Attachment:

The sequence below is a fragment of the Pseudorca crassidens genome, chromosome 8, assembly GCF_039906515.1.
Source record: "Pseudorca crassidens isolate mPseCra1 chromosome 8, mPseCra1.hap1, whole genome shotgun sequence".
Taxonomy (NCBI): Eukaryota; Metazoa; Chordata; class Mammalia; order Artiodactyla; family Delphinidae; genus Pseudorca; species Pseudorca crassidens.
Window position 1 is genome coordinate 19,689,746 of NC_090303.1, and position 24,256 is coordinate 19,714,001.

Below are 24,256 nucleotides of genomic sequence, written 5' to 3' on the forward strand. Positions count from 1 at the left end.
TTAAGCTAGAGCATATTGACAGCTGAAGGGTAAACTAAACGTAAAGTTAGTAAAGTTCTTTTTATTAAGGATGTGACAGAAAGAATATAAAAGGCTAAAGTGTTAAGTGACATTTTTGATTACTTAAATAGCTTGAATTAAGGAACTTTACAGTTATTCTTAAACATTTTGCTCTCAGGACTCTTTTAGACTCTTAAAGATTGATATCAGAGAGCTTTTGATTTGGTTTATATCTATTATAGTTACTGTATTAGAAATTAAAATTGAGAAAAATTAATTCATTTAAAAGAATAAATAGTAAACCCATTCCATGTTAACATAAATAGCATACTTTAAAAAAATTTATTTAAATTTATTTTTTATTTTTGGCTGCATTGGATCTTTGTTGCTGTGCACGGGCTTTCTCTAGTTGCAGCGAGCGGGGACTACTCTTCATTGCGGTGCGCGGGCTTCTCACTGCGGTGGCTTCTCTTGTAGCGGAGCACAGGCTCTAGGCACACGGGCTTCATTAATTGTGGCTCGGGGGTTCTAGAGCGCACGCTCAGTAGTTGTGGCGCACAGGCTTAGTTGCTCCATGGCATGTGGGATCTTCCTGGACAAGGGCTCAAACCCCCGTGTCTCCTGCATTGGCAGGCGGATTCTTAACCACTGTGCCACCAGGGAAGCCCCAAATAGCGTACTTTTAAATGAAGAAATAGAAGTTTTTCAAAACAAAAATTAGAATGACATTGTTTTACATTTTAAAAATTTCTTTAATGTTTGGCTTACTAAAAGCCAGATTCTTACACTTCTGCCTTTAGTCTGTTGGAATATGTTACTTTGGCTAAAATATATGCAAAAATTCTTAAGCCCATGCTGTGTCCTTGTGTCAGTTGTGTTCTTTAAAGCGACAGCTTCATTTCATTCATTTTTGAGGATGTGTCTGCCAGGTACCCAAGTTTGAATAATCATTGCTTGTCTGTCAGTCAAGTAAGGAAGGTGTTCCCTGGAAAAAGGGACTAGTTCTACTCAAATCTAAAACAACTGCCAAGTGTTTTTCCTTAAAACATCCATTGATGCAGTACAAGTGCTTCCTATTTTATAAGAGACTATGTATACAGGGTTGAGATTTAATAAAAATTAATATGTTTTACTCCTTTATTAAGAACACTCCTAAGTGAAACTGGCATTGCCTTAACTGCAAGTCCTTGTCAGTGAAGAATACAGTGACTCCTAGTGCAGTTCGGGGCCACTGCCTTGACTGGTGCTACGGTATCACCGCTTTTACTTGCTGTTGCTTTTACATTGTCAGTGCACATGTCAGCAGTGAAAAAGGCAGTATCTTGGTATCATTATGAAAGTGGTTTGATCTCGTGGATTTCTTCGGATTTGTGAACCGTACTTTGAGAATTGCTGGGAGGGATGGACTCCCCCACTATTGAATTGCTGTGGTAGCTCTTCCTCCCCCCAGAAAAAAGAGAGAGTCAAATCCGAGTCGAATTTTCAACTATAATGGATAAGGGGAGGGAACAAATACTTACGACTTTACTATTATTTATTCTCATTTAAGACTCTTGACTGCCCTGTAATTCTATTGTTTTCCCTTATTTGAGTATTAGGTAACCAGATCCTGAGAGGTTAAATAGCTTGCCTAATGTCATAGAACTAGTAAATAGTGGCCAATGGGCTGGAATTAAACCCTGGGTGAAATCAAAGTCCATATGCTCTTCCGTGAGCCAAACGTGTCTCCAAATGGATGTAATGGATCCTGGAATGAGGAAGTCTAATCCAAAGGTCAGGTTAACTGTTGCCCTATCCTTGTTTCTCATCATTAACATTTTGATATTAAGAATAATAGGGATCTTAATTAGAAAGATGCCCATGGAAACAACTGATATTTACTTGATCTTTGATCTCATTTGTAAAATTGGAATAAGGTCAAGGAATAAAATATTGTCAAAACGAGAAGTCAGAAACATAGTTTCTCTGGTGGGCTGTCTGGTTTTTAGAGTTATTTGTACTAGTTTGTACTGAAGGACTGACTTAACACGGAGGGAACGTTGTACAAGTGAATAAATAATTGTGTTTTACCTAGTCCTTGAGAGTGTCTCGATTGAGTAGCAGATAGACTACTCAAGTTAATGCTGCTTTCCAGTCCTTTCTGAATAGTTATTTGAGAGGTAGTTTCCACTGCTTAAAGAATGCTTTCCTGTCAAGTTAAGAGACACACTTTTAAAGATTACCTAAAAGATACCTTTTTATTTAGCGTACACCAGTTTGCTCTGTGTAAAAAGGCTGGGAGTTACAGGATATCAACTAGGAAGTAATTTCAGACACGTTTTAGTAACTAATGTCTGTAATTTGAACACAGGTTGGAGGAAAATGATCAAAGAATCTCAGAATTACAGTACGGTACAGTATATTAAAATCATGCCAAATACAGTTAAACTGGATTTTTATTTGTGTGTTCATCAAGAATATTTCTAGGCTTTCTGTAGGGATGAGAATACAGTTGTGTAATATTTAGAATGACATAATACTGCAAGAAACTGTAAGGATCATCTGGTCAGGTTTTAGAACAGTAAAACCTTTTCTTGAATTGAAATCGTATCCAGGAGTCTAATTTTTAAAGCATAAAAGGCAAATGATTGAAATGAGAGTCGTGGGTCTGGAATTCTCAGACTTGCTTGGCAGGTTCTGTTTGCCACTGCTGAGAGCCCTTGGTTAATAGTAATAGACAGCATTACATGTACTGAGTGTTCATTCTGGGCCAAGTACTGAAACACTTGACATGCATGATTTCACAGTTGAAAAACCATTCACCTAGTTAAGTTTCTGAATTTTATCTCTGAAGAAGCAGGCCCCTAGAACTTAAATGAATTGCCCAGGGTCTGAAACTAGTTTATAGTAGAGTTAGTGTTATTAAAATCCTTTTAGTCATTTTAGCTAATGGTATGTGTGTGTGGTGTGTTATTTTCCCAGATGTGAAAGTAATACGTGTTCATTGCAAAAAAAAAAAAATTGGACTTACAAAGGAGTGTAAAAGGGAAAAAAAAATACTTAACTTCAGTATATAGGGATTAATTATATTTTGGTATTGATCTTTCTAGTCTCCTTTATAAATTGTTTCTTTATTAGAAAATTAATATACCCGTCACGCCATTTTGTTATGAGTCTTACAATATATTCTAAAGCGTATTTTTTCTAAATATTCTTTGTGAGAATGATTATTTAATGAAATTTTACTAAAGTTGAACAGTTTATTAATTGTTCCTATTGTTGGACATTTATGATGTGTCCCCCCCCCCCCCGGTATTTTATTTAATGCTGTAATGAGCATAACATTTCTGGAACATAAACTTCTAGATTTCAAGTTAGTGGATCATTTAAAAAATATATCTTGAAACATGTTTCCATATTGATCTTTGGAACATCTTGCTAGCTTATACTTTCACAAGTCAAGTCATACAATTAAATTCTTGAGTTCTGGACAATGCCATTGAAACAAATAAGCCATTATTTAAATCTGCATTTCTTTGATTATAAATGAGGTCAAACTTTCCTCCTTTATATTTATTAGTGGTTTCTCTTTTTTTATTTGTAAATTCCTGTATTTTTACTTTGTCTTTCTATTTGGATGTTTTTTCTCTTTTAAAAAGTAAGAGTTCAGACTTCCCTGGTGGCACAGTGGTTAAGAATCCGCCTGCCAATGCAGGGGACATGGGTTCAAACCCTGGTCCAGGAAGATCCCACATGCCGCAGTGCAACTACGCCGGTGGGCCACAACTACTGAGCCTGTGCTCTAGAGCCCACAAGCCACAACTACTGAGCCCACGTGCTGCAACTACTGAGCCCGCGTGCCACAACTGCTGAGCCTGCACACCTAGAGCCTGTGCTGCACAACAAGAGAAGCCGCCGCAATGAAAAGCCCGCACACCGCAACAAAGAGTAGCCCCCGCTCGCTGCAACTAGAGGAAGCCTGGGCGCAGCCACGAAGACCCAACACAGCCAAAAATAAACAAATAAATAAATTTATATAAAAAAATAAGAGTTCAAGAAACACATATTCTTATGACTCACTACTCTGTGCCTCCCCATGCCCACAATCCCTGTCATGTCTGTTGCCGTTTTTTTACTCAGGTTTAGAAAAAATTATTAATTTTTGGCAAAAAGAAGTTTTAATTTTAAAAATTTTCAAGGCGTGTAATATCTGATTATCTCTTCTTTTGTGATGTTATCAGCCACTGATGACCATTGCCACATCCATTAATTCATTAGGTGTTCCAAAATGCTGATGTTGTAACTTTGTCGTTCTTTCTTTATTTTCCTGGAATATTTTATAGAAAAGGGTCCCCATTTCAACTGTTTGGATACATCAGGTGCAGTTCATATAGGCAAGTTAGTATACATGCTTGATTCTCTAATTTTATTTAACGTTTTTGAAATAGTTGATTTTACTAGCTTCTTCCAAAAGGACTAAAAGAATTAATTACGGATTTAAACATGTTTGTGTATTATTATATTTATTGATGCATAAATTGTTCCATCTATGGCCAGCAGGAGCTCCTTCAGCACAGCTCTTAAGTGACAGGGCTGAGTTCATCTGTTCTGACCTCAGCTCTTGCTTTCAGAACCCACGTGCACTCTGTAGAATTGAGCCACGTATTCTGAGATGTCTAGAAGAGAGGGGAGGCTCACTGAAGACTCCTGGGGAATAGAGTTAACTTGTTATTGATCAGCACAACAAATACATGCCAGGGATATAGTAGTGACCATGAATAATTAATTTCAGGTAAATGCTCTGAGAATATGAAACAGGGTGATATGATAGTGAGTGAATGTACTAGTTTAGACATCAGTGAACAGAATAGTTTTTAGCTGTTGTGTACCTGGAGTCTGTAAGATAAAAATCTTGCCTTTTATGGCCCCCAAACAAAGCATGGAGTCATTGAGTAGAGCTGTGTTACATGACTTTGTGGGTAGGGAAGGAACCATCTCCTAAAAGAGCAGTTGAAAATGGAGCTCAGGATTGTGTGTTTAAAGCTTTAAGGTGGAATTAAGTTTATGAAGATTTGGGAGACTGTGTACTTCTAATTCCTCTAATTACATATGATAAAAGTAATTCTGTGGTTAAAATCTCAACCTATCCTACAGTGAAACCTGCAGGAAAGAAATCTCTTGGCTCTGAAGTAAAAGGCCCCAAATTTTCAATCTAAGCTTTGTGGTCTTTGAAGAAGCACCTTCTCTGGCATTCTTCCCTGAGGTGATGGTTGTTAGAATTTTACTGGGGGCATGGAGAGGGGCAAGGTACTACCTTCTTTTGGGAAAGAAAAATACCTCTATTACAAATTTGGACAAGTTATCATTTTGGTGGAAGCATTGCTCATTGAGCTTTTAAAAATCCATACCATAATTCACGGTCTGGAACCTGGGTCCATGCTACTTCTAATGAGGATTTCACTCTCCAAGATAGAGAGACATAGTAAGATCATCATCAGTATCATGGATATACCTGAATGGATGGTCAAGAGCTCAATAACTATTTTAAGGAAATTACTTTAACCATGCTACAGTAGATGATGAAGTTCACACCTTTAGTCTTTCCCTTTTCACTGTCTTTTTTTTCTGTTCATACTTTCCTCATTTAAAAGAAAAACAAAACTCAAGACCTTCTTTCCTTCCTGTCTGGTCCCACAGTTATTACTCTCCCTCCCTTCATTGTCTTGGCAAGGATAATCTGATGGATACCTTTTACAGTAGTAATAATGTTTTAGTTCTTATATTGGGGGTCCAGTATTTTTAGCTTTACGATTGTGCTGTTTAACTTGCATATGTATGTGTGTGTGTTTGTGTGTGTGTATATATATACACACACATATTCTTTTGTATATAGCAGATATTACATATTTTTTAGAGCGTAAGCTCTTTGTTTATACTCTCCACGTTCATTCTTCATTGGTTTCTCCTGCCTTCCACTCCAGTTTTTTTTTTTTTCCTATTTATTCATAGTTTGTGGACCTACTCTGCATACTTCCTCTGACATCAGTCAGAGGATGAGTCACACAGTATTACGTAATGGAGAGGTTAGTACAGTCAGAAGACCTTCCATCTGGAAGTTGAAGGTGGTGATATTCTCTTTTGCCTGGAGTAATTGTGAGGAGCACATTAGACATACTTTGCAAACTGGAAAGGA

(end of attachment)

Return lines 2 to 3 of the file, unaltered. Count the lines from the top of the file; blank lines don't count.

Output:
Source record: "Pseudorca crassidens isolate mPseCra1 chromosome 8, mPseCra1.hap1, whole genome shotgun sequence".
Taxonomy (NCBI): Eukaryota; Metazoa; Chordata; class Mammalia; order Artiodactyla; family Delphinidae; genus Pseudorca; species Pseudorca crassidens.